The Cosgrove Report: Being the Private Inquiry of a Pinkerton Detective into the Death of President Lincoln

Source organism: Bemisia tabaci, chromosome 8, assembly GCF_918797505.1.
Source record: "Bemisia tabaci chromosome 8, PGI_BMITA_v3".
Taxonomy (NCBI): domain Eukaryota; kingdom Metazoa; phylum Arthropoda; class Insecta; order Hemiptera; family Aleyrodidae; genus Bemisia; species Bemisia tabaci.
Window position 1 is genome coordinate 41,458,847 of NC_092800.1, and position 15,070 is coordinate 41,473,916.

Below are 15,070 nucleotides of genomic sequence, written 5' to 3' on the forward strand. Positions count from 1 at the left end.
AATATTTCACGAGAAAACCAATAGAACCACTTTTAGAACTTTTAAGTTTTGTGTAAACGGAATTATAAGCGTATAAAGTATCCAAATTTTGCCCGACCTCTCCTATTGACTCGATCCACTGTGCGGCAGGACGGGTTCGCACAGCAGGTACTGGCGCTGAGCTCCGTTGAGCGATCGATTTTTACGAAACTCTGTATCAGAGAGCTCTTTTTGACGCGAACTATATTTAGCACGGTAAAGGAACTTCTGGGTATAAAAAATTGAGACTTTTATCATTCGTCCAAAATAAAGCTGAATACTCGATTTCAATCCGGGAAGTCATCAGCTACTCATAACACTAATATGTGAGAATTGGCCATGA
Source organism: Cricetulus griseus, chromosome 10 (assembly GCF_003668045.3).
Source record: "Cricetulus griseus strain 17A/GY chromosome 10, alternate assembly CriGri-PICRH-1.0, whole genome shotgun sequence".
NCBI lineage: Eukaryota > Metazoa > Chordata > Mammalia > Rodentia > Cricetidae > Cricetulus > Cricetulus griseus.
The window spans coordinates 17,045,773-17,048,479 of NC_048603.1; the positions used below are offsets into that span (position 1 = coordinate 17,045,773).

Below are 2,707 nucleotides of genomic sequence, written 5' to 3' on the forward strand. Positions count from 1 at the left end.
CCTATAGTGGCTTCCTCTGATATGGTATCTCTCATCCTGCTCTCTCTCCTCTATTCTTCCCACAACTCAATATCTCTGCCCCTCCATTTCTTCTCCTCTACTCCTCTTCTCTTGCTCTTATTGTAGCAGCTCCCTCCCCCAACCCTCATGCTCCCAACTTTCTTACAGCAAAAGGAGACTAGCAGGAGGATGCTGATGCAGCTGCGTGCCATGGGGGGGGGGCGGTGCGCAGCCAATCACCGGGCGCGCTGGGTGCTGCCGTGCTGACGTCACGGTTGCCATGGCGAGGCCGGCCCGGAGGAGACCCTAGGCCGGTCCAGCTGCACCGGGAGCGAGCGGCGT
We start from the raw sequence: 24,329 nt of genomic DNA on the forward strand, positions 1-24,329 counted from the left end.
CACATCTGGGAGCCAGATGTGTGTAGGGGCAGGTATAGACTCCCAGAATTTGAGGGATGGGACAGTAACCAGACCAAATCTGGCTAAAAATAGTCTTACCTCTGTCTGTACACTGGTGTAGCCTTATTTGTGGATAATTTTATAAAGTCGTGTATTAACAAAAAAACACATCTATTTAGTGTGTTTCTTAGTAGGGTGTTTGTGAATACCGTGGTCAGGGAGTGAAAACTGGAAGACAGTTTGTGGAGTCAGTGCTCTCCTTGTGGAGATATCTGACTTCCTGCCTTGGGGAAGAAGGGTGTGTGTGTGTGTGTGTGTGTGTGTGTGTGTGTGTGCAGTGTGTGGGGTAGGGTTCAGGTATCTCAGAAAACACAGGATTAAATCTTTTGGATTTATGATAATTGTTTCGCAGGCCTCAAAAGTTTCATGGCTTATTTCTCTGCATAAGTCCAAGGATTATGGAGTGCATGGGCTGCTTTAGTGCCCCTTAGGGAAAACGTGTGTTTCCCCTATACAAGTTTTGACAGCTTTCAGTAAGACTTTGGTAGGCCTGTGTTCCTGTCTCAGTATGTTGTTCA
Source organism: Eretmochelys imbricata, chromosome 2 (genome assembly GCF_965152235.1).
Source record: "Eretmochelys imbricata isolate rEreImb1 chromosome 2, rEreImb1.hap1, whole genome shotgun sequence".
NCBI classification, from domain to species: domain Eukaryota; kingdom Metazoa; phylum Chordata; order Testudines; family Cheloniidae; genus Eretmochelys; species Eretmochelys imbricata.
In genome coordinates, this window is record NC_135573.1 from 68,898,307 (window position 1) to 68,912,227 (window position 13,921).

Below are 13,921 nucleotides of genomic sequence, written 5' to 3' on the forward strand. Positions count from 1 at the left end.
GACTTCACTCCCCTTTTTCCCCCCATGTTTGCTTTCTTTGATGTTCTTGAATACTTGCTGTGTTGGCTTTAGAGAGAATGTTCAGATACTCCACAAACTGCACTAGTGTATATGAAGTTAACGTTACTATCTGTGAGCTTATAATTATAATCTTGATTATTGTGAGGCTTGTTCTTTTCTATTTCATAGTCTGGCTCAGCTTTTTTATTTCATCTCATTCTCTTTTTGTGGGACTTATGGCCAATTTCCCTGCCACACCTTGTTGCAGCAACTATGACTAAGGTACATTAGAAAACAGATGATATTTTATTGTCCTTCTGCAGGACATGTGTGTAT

Originally published in 1979 and now reissued to coincide with the Lincoln bicentennial, the novel purports to be a manuscript written by one Nicholas Cosgrove, Pinkerton agent. In 1868, Cosgrove is assigned to determine whether John Wilkes Booth escaped from the burning farmhouse in Maryland and still lives. His report, having lain concealed for a century, now falls into the hands of private detective Michael Croft, whose job is to verify and annotate it. Writing in a grandiloquent High Victorian style, Cosgrove tells a tale of switched identities, doctored documents, and bitter feuding within the White House as he pursues the elusive Booth. Historical characters, such as President Andrew Johnson, Secretary of War Edwin Stanton, Allan Pinkerton, and many others make their appearance to either aid or thwart Cosgrove in his mission. And Cosgrove himself is an ambiguous figure with seemingly no family, friends, or worldly attachments. It all ends with a duel and a fatal balloon chase—or does it? One final plot twist turns the whole tale on its head. ‘Croft’s’ annotations, like the footnotes in George MacDonald Fraser’s Flashman novels, are, in this reviewer’s opinion, the best part of the book. With impressive scholarship and sharp wit, O’Toole lays bare for the non-specialist the real and persistent mysteries that still surround the trial of the Lincoln assassins. Altogether, highly entertaining and highly informative.